The Review Is In
Don’t know about you, but if I’d recently tangled with gazillions of unfriendly extraterrestrials, and flown through a worm-hole to dispose of an inconvenient nuclear missile, and almost crash-landed in the middle of Manhattan before being snatched and saved in mid-air by the Incredible Hulk — and did all those things while worrying whether the electromagnetic dingus secured on my chest would continue working properly, and keep bits and pieces of shrapnel from piercing my heart — I think I might find myself prone to anxiety attacks for weeks, if not decades, afterward.
Which is one of the reasons why, right from the get-go, I had an unreasonably good time with Iron Man 3, the first big blast of the summer movie season.
As Tony Stark, the super-rich, ultra-cool brainiac inside the red-and-gold Iron Man armor, Robert Downey Jr. usually comes across as almost arrogantly insouciant and unflappable — the snarkiest hipster ever to do derring-do in a comic-book movie. So it’s a nifty change of pace — and, yes, an effectively humanizing touch — for Downey to appear beset by spasms of post-traumatic stress during the first several minutes of this new movie while Stark recovers from all the sound and fury (and the demands of S.H.I.E.LD. boss Nick Fury) that defined The Avengers.
Iron Man 3 often has the pleasurably anything-goes air of a '70s James Bond movie as Tony Stark goes globe-trotting after clues and connections.
Of course, you can’t keep or a good man — or, to use Stark’s own self-deprecating phrase, a man in a can — down for very long. But even after Stark shakes off the funk and gets into gear, IronMan 3 indicates that everyone involved in this sequel wanted to add a few new pages to the playbook, or at least take a couple detours while covering familiar ground.
Stark actually spends long stretches of the flick outside of his armor while tracking down The Mandarin (Ben Kingsley), a fearsome international terrorist who evidently took grooming tips from Osama Bin Laden, and Aldrich Killian (Guy Pearce), a brilliant scientist whose bad intentions are so obvious — even during the opening scenes, set in 1999, when he’s supposed to be a needy and nerdy Stark worshipper — that I feel safe in announcing without a spoiler alert that he’s no damn good.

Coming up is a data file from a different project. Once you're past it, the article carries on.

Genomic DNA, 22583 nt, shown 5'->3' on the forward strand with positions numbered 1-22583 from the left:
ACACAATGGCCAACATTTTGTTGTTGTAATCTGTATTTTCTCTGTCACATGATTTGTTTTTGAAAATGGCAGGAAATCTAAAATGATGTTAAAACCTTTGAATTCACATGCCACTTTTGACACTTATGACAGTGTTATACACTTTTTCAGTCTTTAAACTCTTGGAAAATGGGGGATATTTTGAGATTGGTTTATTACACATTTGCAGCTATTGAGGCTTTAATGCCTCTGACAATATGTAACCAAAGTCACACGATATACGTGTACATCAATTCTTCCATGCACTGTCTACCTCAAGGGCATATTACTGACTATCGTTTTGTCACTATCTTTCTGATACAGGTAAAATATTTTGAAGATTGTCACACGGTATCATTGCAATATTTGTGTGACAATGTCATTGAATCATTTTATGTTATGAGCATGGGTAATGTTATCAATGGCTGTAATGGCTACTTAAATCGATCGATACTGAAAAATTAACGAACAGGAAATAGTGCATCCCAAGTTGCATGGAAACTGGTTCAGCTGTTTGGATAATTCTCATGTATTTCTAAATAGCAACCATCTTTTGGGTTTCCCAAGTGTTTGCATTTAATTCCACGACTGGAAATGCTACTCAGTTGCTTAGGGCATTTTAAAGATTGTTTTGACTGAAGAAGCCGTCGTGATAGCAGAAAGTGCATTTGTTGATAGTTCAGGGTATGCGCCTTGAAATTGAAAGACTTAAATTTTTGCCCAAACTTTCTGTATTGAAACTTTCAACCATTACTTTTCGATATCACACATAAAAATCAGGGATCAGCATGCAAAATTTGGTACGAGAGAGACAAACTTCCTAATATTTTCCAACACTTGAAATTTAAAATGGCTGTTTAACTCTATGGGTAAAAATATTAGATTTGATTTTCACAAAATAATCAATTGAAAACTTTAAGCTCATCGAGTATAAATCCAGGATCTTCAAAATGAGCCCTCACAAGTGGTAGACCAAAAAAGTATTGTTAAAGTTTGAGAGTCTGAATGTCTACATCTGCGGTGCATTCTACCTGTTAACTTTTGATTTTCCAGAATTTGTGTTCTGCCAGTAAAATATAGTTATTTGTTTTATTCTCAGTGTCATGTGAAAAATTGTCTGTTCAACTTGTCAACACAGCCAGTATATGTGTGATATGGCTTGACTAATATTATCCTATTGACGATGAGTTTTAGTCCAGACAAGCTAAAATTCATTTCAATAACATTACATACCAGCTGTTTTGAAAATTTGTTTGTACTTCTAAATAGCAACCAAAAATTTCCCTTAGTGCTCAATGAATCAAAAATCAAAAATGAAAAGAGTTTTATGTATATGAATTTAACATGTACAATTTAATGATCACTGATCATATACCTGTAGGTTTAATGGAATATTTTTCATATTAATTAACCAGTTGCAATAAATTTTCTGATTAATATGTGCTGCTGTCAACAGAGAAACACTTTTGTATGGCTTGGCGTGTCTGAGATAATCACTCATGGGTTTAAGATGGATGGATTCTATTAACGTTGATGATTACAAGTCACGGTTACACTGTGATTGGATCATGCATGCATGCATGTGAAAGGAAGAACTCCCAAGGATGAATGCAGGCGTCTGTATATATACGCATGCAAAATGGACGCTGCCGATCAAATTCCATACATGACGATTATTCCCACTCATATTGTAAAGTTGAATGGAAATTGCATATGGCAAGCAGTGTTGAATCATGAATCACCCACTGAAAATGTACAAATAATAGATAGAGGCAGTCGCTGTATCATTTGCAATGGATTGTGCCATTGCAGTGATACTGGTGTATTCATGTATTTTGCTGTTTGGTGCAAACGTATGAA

Iron Man 3 often has the pleasurably anything-goes air of a '70s James Bond movie as Tony Stark goes globe-trotting after clues and connections, all the while dressed in civilian attire, and even karate-chops a bit-player or two. (The 007 flavor is enhanced at the very end with a wink-wink on-screen promise: “Tony Stark will return …”)
Indeed, like Bond, Stark relies on his wits as much as he utilizes gadgetry. For a while, at least.
And then .... well, hey, this is an Iron Man movie, right?
Shocking plot twist
The plot has something to with a limb-regenerating therapy that has rather unfortunate side effects — some human guinea pigs turn into incendiary bombs and/or villainous variations of the Human Torch — and something else to do with a beautiful research scientist (Rebecca Hall), who may not be entirely unhappy about how her breakthroughs are ruthlessly exploited.
There’s an audaciously ingenious plot twist at the midway point that may shock and upset those who view Marvel Comics mythos as sacrosanct — and, come to think of it, might also additionally peeve people already queasy about the use of terrorist mayhem as a comic-book movie plot device. But it will greatly amuse just about everyone else. (More than that, alas, I cannot tell you.)
And there’s a very welcome and largely successful effort on the part of director and co-scriptwriter Shane Black (Kiss Kiss Bang Bang) to elevate the relationship between Stark and gal pal Pepper Potts (Gwyneth Paltrow, a.k.a. The World’s Most Beautiful Woman) to the level of a compellingly passionate romance. (Jon Favreau, director of the first two Iron Man adventures, has stuck around to continue playing Happy Hogan, Stark’s bodyguard.)
It also helps, by the way, that Pepper gets more actively involved in the action this time around, and Paltrow is more than up to the challenge.
The pacing is appropriately propulsive, the action sequences — especially Iron Man’s rescue of passengers rudely ejected from Air Force One, and a climactic confrontation involving mammoth explosions, massive destruction and an entire posse of Iron Man suits — are satisfyingly rousing, and the comic relief is frequently and refreshingly laugh-out-loud funny.
Granted, the narrative logic is something less than watertight, and a few plot developments are, at best, fuzzily finessed. To be honest, I’m still trying to figure out why Don Cheadle’s War Machine — here rechristened Iron Patriot, and tricked out with a red-and-white-and-blue paint job — is so easily immobilized without doing lasting damage to his high-tech hardware.
But never mind. Truth to tell, I sometimes have a hard time with the narrative logic (or the lack thereof) in James Bond movies too. And that’s never gotten in the way of my having a good time with that franchise.
With Downey cracking wise in his trademark fashion while fighting the good fights, Paltrow and Kingsley at the forefront of a first-rate supporting cast, and a whole mess of stuff blowing up real good, Iron Man 3 is a super-sized comic-book epic that’s licensed to thrill.
And yes, you should stick around until after the closing credits.